Reflections On How The Arab World Can Control The Future Economy

Krypton Ocean
May 19, 2018 · 11 min read

We bet when people hear “Dubai” they do not imagine a desert with camels and oil derricks anymore. They do not imagine brilliants, gold, and luxury cars in most cases also. What comes to mind first when we hear “Dubai” is a number of the most challenging innovations such as flying taxis, artificial intelligence, pneumatic trains, 3D-printed buildings, cryptocurrencies, and robocops. Moreover, our imagination shows us all those sci-fi gizmos already existing, already available in the streets of the Arab megalopolises.

Why is it so? Why don’t we imagine the same when we hear “New York”, “London” or “Moscow”, for example?

It seems two basic ideas dominate in our mind when we clearly link the rich Arab States such as UAE or Saudi Arabia with the disruptive contemporary technologies such as robotics or artificial intelligence:

- the abundant wealth and

- very proactive visionary investors.

We do not say “money” because money makes money only in a virtual sector of financial speculations which is far from the topic of the present post.

Our common logic suggests that namely rich people whose wealth is based on oil and gas in passing days of the fossil-fuel-driven economy could have enough time and intuition to grasp the holistic picture of the future. Most probably, the rich elites from the Arab States could realize that sooner or later their oil-dependent economies start getting obsolete. The significant fluctuations of the oil market price over the past few years also added fuel to fire.

Besides, such seemingly “crazy” projects as Tesla, Hyperloop, and SpaceX prove that the technology keeps evaluating to disrupt many traditional sectors and markets.

However, the wealth alone does not imply any progressive vision of the future. Many other rich oil-driven economies such as Russia, for example, can hardly be associated with innovations. Perhaps the rich kleptocratic elites of the post-Soviet terrains are unable to see beyond their short-term self-interests.

There should be some specific capabilities pushing the Arab investors to fund innovations instead of spending their money on pleasure, luxuries, or just on the military build-up of their States.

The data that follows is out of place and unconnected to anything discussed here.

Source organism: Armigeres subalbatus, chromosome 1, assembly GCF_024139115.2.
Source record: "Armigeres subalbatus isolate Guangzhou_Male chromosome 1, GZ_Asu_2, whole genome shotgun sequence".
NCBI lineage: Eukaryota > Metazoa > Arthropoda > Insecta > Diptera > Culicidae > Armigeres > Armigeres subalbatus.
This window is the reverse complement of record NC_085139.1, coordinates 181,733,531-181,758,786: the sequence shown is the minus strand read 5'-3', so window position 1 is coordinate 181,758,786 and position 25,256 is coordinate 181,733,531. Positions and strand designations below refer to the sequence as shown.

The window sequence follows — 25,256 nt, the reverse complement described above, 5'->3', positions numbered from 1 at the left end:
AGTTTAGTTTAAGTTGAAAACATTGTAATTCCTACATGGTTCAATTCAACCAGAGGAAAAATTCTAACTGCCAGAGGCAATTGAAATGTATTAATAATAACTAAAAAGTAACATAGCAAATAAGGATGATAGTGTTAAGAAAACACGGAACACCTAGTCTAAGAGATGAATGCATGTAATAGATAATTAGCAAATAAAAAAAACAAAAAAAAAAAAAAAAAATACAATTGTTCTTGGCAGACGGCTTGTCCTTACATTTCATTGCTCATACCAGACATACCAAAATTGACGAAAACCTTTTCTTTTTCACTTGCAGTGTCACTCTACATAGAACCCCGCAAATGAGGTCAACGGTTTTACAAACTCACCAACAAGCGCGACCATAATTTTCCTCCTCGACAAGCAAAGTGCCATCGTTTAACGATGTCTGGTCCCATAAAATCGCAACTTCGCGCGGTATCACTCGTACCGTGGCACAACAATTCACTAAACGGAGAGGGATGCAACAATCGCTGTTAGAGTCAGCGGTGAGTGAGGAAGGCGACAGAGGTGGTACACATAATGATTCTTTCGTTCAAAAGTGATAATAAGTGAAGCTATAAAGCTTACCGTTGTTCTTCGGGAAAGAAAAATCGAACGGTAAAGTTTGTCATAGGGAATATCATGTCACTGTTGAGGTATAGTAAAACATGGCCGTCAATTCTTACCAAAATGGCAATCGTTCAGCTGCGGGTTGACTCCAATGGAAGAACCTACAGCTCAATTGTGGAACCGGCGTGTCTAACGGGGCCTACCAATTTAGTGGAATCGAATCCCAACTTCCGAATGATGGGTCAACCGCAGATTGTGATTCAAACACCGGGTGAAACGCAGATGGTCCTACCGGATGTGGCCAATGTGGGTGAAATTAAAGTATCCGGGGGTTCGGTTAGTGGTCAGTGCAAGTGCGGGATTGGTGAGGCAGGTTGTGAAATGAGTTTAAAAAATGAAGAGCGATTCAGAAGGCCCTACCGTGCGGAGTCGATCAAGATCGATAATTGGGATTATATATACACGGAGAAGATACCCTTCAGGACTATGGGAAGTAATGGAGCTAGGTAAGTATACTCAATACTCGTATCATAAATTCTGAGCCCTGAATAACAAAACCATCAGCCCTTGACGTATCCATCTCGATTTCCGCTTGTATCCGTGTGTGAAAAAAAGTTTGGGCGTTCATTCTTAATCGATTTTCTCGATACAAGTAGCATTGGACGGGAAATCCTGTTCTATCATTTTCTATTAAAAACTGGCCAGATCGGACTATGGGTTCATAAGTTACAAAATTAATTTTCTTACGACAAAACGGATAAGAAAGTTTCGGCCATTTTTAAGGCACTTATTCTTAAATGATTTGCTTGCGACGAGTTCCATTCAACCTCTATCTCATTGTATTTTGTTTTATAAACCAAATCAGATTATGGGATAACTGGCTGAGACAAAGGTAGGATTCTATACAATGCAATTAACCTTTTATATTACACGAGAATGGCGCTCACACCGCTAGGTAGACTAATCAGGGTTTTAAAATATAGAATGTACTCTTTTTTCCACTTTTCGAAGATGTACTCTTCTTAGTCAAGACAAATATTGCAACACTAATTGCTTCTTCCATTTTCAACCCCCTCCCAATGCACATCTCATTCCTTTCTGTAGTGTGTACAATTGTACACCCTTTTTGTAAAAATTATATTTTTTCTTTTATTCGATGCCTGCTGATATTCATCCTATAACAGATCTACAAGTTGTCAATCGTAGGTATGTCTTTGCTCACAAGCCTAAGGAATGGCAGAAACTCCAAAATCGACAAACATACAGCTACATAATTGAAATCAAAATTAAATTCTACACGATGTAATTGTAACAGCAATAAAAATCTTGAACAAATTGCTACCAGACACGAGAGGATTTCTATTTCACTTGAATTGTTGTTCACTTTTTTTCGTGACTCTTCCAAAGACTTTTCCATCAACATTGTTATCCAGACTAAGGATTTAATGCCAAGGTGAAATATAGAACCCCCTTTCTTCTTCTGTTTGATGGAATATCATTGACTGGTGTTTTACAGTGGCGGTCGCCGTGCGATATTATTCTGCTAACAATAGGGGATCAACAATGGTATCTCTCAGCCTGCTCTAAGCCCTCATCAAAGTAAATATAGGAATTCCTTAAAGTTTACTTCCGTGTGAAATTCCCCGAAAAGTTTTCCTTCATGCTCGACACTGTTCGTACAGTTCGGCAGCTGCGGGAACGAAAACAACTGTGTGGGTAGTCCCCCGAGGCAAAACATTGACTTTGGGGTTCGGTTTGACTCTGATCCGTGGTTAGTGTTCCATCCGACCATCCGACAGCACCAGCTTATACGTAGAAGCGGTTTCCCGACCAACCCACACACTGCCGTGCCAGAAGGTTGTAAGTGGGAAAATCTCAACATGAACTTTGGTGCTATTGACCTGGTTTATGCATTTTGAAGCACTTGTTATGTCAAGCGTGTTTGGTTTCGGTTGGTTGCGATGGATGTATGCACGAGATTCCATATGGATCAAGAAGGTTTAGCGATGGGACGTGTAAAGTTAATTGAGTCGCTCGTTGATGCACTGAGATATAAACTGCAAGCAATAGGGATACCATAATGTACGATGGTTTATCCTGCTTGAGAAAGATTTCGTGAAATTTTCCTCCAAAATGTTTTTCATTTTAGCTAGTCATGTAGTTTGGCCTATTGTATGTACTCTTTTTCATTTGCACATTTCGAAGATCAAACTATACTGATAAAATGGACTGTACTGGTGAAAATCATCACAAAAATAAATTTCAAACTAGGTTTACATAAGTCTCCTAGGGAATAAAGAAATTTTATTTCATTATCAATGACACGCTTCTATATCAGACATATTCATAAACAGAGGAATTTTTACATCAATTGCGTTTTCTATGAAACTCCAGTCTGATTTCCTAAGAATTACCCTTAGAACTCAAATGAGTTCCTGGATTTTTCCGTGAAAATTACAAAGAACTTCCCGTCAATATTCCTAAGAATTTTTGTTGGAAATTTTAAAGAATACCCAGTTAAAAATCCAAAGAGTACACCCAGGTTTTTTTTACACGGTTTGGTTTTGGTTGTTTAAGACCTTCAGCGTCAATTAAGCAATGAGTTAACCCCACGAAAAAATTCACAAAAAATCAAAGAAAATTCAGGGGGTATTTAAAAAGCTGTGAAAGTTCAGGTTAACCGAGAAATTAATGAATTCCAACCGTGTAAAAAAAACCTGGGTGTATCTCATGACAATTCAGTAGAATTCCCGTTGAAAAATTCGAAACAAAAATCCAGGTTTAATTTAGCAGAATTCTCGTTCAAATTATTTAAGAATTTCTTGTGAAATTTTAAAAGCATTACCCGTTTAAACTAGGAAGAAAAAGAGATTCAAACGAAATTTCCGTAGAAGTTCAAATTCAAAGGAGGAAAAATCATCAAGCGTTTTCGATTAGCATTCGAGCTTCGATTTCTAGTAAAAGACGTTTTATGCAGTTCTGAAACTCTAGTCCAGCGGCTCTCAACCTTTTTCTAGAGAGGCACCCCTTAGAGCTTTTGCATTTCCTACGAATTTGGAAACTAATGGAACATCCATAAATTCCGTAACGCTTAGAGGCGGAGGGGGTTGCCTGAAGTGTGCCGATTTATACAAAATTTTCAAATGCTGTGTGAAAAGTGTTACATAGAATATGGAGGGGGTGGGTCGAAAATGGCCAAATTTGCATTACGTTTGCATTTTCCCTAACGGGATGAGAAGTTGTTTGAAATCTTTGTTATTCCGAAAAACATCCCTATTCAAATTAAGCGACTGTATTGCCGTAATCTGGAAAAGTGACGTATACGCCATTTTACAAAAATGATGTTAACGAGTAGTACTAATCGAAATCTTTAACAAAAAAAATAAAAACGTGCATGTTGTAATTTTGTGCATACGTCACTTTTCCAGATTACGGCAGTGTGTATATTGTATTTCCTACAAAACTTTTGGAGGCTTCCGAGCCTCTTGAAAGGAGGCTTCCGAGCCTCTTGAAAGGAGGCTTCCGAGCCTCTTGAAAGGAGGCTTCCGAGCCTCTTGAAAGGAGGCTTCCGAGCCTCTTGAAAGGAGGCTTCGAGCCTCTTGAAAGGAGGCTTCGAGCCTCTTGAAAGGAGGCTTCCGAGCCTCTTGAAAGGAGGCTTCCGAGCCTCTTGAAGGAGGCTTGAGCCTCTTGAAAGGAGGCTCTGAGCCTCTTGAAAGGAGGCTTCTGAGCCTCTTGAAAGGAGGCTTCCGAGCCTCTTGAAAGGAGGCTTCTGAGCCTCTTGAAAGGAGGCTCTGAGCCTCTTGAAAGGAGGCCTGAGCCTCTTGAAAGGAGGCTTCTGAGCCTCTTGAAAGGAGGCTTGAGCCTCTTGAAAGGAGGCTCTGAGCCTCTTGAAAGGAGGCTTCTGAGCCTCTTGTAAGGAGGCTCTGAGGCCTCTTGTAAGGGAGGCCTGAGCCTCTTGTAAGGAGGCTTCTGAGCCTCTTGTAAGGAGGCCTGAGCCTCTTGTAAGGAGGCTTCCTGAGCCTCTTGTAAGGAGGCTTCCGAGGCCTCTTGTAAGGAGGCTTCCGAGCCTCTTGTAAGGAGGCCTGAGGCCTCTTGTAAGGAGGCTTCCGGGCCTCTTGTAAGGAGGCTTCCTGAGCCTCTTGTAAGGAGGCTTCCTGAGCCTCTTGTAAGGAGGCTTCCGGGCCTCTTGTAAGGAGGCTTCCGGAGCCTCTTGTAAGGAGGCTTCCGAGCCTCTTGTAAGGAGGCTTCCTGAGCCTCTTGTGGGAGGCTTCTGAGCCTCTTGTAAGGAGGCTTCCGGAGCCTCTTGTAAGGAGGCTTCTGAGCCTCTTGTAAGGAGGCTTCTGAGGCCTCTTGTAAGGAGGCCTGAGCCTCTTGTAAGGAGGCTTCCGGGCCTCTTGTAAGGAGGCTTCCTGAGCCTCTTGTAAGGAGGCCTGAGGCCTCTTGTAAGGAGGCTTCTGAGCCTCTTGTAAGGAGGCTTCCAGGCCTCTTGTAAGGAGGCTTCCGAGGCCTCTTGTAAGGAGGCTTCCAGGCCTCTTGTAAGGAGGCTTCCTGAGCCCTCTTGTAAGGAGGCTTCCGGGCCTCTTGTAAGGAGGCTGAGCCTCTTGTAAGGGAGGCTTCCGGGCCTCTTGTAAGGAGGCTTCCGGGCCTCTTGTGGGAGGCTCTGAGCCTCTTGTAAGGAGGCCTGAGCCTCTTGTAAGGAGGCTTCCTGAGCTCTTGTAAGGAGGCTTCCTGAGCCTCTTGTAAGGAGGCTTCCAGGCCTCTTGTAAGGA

East is a delicate matter, as people say. We are not going to dive deeply into the psycho-philosophical peculiarities of the Arab elites. Who knows, maybe the mental sobriety inherent in the true Islamic mindset, maybe the natural wisdom reinforced by the world-class education, but in any case, there should be a special driver making the far-sighted Arab investors what they are.

Anyway, the certain fact is that both private investors and State authorities from the Arab World are continuously looking for the new opportunities to be at the forefront of the global transition to the new more sustainable and healthier economy.

Sceptics may argue that nothing but the fear to end up with nothing when the oil deposits are exhausted to zero motivates the Arab investors to participate in the newest hi-tech projects, that just gullibility along with “easy money” backed by petrodollars make them fund various fancy technologies having nothing common with a “brutal reality”.

Even though a part of the truth can take place in such a vision, the actual situation looks utterly different.

When you have an abundant stable income allowing to think about neither competition nor further development of your business (well, stop throwing rotten tomatoes at me — I know that it sounds defiant, but the oil & gas rent is just the type of business which corresponds to a “lazy income” rather more than less!), your excessive wealth requires to be invested into some lucrative commodities. Of course, you can invest your “excessives” in gold, in stocks, in oil after all. But such an ordinary investment can hardly change the way you live as well as the current type of your state economy.